Saturday, June 16, 2007

I fought the Wall, and the Wall won...

As you can see from the pictures, today we visited one gigantic, iconic piece of construction from China's past ... and one for its future.

First we took the tour bus out to Badaling (Think Tony Soprano when you say it - badabing!) to see the Great Wall. The traffic was INSANE on the expressway; as far as I can tell, the Chinese have replaced all the functions of a turn signal with the HORN. No "signal, mirror, blind spot, move" as we learned in drivers ed. We rode along for over an hour, still surrounded by big buildings, lots of traffic, and LOTS of smog. Suddenly, I realized that there was a curved horizontal line across the sky ahead of us, and the smog was slightly darker below it. I squinted at it for a few seconds and thean realized, um, those are mountains.

Soon we were driving up a curving road through the mountains. We were fortunate enough to be on the tour where the bus takes you all the way to the parking lot. We passed many people who had parked a mile or more down the hillside who were walking all that way before even getting to the Wall. Our guide dropped us off, explaining that there were two ways we could go: up the extremely crowded side with a smoother incline OR up the not-so-crowded but (in his words) "slightly steeper" side. Yep, we ended up on the steep side. Here we learned that you do not walk on the Wall, you climb. First up some steps of varying heights (a 6" step, a 24" step, an 8" step, etc.) then come the inclines. We learned that just as your muscles adjusted to walking on one type of surface, they'd switch it up and change the terrain on you. It was hard to feel like we ever got a rhythm to our climb, and we were thankful for the handrails and for the fact that we had trained for this by hiking at the nature center for the last month or two. In the pictures you can see how high we went and get a sense how steep it was; though, we both agree that it FELT steeper than it looks in the pictures. (You can see some buses in the parking lot; that's where we started.)

Eventually, we turned around, thinking that the way down would be a breeze. Nope. Again, you had to shift the muscles you were using, and now you got a sense of the height because you could see the valleys in front of you. There were a lot of us with "jelly legs" walking back down. I'd compare it to that strange feeling you get after you've been on ice skates for awhile and then start walking around - like you're just not using your feet right and can't feel the ground. Adding to this strange sensation was the fact that at times your body was actually leaning back at about a sixty degree angle.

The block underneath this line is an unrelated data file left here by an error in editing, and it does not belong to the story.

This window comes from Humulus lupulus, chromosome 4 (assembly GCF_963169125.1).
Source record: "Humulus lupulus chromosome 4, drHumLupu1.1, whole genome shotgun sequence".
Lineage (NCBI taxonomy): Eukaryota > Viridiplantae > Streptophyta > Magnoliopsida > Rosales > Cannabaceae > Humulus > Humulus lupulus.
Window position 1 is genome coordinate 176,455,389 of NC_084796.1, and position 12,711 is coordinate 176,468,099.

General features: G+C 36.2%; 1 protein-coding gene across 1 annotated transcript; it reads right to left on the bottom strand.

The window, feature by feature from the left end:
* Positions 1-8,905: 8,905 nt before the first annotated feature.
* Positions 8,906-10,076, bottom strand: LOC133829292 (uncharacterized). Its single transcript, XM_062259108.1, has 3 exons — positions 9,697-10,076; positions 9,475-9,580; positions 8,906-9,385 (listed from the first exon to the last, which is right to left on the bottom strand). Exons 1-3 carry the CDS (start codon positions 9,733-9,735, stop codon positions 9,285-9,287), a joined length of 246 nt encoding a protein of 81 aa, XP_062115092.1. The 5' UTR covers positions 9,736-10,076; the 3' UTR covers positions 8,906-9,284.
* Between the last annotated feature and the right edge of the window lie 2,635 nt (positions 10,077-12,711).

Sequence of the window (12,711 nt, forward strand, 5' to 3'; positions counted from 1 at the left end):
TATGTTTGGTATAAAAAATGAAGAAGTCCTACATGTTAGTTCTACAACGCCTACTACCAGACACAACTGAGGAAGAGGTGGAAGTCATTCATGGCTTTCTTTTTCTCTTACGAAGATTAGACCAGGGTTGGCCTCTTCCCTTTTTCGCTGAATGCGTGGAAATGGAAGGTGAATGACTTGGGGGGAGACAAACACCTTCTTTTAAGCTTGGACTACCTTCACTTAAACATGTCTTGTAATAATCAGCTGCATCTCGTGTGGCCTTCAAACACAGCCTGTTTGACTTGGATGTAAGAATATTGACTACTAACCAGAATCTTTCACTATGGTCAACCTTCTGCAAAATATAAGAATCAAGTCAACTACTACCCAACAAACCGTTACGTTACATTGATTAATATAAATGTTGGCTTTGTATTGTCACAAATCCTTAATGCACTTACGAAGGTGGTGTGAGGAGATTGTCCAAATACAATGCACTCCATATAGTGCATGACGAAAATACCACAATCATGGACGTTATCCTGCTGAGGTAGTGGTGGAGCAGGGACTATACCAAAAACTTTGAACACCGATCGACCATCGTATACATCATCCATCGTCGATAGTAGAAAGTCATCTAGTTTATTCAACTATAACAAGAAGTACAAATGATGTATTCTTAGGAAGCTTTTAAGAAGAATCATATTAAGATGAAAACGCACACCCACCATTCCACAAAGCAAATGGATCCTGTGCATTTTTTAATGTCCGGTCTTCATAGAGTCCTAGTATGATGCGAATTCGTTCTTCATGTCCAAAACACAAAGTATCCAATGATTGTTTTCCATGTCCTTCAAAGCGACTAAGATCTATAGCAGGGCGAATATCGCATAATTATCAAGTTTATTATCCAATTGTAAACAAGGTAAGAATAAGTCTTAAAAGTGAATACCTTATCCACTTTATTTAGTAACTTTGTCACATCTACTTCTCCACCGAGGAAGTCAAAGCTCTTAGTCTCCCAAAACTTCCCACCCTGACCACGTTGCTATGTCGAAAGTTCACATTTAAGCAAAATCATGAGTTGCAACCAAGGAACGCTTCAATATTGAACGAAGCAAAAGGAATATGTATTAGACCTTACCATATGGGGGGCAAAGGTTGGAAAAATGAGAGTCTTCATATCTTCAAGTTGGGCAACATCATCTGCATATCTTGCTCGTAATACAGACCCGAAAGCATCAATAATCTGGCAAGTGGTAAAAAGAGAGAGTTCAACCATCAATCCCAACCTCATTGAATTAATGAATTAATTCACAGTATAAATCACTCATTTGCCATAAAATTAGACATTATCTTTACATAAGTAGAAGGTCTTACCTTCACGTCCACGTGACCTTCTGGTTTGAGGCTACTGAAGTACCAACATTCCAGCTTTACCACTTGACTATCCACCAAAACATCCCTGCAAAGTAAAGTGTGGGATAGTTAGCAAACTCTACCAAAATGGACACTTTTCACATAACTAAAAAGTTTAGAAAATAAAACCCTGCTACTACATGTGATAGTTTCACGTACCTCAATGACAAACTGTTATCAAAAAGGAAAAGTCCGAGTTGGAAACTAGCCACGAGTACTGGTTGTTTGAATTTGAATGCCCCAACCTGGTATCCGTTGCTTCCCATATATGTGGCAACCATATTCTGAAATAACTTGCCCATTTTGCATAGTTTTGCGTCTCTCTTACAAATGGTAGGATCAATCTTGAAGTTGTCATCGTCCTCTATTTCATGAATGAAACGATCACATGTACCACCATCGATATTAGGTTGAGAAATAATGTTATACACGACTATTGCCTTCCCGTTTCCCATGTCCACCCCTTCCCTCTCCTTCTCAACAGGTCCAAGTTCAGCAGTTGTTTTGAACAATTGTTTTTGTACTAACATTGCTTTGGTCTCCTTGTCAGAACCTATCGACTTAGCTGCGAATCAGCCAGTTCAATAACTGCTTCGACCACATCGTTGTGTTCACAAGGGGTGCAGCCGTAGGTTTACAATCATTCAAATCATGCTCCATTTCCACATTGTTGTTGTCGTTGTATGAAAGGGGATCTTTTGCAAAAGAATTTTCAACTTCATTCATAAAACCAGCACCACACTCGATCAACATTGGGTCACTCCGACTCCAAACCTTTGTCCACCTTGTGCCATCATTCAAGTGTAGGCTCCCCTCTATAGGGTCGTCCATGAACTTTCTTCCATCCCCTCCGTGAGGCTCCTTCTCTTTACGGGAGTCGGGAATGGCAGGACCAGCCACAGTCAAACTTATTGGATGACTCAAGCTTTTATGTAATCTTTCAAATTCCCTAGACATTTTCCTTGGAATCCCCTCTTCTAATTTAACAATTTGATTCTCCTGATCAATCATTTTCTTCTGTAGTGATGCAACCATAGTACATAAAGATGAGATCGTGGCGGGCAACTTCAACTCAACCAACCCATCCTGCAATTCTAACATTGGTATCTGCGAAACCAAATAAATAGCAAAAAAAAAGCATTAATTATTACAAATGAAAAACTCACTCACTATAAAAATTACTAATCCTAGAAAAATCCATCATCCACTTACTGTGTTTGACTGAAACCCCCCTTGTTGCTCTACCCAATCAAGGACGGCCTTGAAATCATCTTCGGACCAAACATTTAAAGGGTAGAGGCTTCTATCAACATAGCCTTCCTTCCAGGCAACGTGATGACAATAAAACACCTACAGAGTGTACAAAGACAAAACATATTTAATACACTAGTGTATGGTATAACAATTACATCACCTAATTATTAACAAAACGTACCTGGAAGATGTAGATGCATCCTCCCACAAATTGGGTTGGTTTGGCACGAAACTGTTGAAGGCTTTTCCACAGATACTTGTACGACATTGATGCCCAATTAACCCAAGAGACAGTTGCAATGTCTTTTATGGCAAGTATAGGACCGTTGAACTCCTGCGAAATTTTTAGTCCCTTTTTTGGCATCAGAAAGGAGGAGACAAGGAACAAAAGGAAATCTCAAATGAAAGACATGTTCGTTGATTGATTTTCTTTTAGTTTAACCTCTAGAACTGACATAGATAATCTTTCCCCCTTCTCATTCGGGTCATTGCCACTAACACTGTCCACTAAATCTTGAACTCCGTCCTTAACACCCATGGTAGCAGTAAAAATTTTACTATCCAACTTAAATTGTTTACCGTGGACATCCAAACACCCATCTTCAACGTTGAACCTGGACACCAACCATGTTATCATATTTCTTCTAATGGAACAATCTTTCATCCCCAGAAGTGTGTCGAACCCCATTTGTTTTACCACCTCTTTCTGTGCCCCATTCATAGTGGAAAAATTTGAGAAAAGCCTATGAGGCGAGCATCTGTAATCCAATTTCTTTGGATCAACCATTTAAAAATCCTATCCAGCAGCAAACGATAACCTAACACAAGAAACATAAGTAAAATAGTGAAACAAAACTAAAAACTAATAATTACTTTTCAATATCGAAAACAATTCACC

On the way back from Badaling, we stopped at a cloisonne factory and "Friendship" store. It's a government run shop that sells all kinds of knick knacks and souvenirs in what looks like an abandoned JCPenny's attached to a factory. We didn't buy anything, but enjoyed the family-style Chinese lunch we got to share with the other CHSFS families at the restaurant upstairs. (Did I mention that the factory/JCPenny's had a restaurant upstairs?)

When we got to Beijing, the bus pullled over on the side of the highway so we could take some pictures of the Olympic stadiums that are under construction. The scale of the main stadium is impossible to comprehend from the pictures, but you get some idea if you look closely and see the workers climbing around on top. (Also, think about whether or not your job is REALLY all that bad as you see them up there working in the ninety-five degree heat.)

Then we went to an official Olympic merchandise store so that we could be the first kids on our block to have t-shirts with those ridiculously cute mascots on them. (This is where we made our first non-grocery purchases of the entire trip.)

It was a long and tiring day, but we had a lot of fun and appreciated getting to see so much more of the area around Beijing. Tomorrow afternoon we'll fly to Nanning and get Wynn on Monday morning. Obviously, we are incredibly excited to go, but at the same time are a little sad to leave Beijing; we really like it here and would love to stick around and see more. I'm sure we'll come back again with Wynn when she's a little older.

We appear to be the only family going to Nanning from CHSFS, so we have no idea if we'll be able to get at a computer until we get to Guangzhou next weekend. We're hopeful that we'll find a net cafe or another family there to help us out, because we know there are a bunch of expectant grandparents and other concerned parties who are anxiously awaiting photos and news of Wynn. We'll do out best to keep you satisfied in that regard. :-)


And now a shout out to my husband: Scott diligently "studied" for this trip - maps, websites, language lessons, etc. Being here with him and his quickly-acquired wealth of knowledge has made this trip so much easier on me. I can relax and enjoy the trip knowing that Scott's the guy who knows how to ask if the store accepts credit cards, understands how to manuever our way through an airport, and is willing to taste any dish set before us and warn my more timid palate as to whether or not it's spicy. :-) (Of course, he lacks the instant street cred of my "teacher voice".)

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